Presentation on theme: "Common grazings in Scotland – assessing their value and rewarding their management Gwyn Jones."— Presentation transcript:
Common grazings in Scotland – assessing their value and rewarding their management Gwyn Jones
About Scotland 79,000 sq. km; Northern 1/3 of UK Political union with England in 1707, but retained own legal system, including land law Legislative and administrative autonomy under Scottish Parliament, including over agriculture, regional policy, environment
History of common grazings in Scotland Alasdair Ross – most of Scottish open land legally divided between communities by 1000 Estimated that half of all land was common in 1500 Acts of 17 th century enabled enclosure; by 19 th century common land restricted mainly to N&W Expansion of sheep farming as part of ‘Agricultural Revolution’ – trend to clear remaining commons and associated peasants in 19 th century – “Highland Clearances”
Legal intervention Clearance continued into time of ‘politics’ and mass media Led to passing of the Crofters’ Holdings (Scotland) Act 1886 –Security of tenure –Control of rents Crofters’ Common Grazings Regulations (Scotland) Act 1891 –Allowed setting up of grazings committee to administer grazings –Allowed committees to draw up and implement regulations –Oversight by Government
Effects of the Crofting Acts Change in power relationships –Between landlord and crofter –Between crofter and State –To some extent, between crofters and each other Slowing down of structural change –Holdings remained numerous and small –Grazings remained largely unapportioned –Communal working of various types remained common
Public goods – what are they? Definition –Non-rivalry –Non-excludability –So in contrast with private goods, no market to set a price for them –Usually produced as incidentals of other activities; degree of coupling varies –If supply is threatened, implies State intervention Examples –Beautiful landscape –Biodiversity –Carbon storage
Economics of Blackface sheep on poor land in NW Scotland (GBP, per 100 ewes) Gross margin before subsidy-756 Non-labour fixed costs (up to…)-500?? Labour costs (200 hr. now, but likely to rise)-1500?? Net margin before subsidy-2700??
Economics of Blackface sheep on poor land in NW Scotland (GBP, per 100 ewes) Gross margin before subsidy-756 Non-labour fixed costs (up to…)-500?? Labour costs (200 hr. now, but likely to rise)-1500?? Net margin before subsidy-2700?? Subsidies2200 Net profit with subsidy500
Return on labour Profit of £500 just now For a family time commitment of 200 hrs - £2.50/hr Minimum wage is >£6/hr But with decoupling could claim £1500 SPS AND actually earn at least £1200 in a minimum wage job £2700 clear of any costs!!
Public support to farming in northern Scotland Direct payments to support production since the 1940s, with top-ups for remote, marginal areas –Headage payments, price support mechanisms –Single Payment Scheme (SPS) and Less Favoured Area (LFA) support, now paid on per ha basis Agri-environment measures Potential problems on common grazings: –Direct payments: area of eligible forage –Agri-environment: applicant has to be grazings committee
About this project Funding from –Highlands and Islands Enterprise –Scottish Natural Heritage –Shetland Islands Council –Comhairle nan Eilean Siar –Highland Council –European Commission (DG Env) Help from –RSPB –Macaulay Land Use Institute –SCF local areas
About this project To give a snapshot of common grazings and their use in 2010 To provide some information on the relative significance of common grazings, economically, socially and environmentally To assess the degree to which shareholders on common grazings experience now or will potentially experience after 2013 disadvantages in accessing CAP funding relative to their importance and to the difficulties faced by comparable claimants with no common grazings To set the findings in a policy context, and set out recommendations for action.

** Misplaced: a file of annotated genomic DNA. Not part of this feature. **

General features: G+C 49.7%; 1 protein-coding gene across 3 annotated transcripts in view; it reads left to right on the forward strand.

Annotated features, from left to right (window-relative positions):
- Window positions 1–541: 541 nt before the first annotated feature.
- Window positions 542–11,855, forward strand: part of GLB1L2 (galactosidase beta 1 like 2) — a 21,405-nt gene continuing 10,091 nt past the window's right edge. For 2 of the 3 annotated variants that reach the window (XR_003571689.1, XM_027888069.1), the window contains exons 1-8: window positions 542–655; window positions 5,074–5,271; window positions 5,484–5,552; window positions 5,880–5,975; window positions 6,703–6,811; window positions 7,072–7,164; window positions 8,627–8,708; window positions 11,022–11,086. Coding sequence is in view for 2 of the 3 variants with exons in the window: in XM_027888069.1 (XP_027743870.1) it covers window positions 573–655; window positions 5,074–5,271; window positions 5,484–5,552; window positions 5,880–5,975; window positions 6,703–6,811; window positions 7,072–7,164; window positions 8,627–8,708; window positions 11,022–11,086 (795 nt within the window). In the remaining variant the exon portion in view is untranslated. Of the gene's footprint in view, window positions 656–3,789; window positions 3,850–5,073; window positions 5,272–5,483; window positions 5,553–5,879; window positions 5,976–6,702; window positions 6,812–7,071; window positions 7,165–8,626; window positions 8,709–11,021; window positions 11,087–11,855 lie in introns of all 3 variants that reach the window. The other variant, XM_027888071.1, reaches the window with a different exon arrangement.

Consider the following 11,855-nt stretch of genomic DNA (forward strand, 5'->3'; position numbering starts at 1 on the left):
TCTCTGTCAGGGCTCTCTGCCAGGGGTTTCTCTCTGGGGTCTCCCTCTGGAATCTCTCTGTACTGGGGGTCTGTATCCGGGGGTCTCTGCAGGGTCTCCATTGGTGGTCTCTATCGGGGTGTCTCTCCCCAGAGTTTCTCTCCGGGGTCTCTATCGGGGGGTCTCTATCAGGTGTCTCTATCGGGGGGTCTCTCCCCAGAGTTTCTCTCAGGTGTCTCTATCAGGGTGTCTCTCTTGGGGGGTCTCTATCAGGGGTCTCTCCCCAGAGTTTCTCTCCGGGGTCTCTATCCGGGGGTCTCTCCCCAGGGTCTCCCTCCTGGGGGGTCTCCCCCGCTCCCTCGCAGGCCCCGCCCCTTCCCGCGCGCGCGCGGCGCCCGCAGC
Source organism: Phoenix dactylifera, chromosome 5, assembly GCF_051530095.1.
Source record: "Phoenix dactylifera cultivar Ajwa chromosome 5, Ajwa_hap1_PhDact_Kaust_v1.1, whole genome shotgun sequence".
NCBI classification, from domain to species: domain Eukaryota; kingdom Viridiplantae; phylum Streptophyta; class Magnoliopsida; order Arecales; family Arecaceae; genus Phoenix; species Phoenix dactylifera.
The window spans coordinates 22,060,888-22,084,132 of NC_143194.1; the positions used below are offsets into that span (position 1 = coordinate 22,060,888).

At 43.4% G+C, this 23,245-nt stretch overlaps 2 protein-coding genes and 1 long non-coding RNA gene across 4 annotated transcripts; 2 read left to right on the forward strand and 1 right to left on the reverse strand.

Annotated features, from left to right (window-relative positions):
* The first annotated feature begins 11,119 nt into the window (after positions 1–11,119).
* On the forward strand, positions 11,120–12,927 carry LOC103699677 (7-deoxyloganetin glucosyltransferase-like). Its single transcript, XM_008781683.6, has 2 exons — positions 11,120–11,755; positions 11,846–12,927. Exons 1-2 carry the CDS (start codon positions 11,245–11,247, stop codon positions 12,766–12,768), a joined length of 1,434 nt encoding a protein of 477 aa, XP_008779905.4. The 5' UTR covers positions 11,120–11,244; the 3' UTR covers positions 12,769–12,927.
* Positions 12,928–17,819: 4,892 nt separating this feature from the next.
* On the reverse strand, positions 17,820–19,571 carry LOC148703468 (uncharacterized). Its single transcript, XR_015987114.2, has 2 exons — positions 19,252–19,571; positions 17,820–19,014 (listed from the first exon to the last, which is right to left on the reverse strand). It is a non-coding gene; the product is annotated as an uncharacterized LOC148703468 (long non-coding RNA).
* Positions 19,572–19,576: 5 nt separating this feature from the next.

Methods Scottish Government data –IACS –Local office spreadsheets (c. ¼ of grazings) Questionnaire of about half clerks in half the parishes (~NUTS IV) Some meetings with graziers, discussions with stakeholders, funders
Area & distribution Total: 591,901 ha Land actually used in common (this map): 537615 ha Another 54286 ha not on IACS?
ALL SFP claimed area – importance of common grazing
An example – Kilmuir parish
ALL SFP claimants – importance of common grazing
Area of circles proportional to area of common grazings in IACS More people with IACS
69% of CG claimants and area found in socio-economically marginal areas
A lot is of national/ international value for biodiversity 27% of common grazings are designated 21% is SPA 15% is SAC 16% is SSSI Common grazings are 7% of Scotland But 8% of SSSI 11% of non-marine SAC 13% of SPA
Important for carbon storage Common grazings cover 7% of the land area of Scotland 49% of the area under common grazing in Scotland is on peat soils 15% of the peat area of Scotland is under common Grazing 30% of the peat over 2m deep is under common grazings Common grazings contain 10% (324 Mt) of the total Carbon in Scottish Soils.
Portree & Inverness areas – forage NOT claimed (SFP claim, 2009)
Actual forage versus claimable forage, Portree & Inverness IACS 2009 claims
Sample grazings – scheme participation
Do common grazings have more problems getting into schemes than hill farms?
Who should be allowed to claim SFP?
How is scheme money shared (townships in AE)?
Reallocation of forage shares annually?
Weaknesses in policy process Lack of a truly integrated territorial vision. Lack of attention to common grazings by crofting bodies. Inability to separate out common grazings (and crofts) in wider datasets. Lack of attention to common grazings in policy strategies and programmes. Decreasing attention given to capacity building within grazings institutions
A good test for any rural policy: Does it work on common grazings?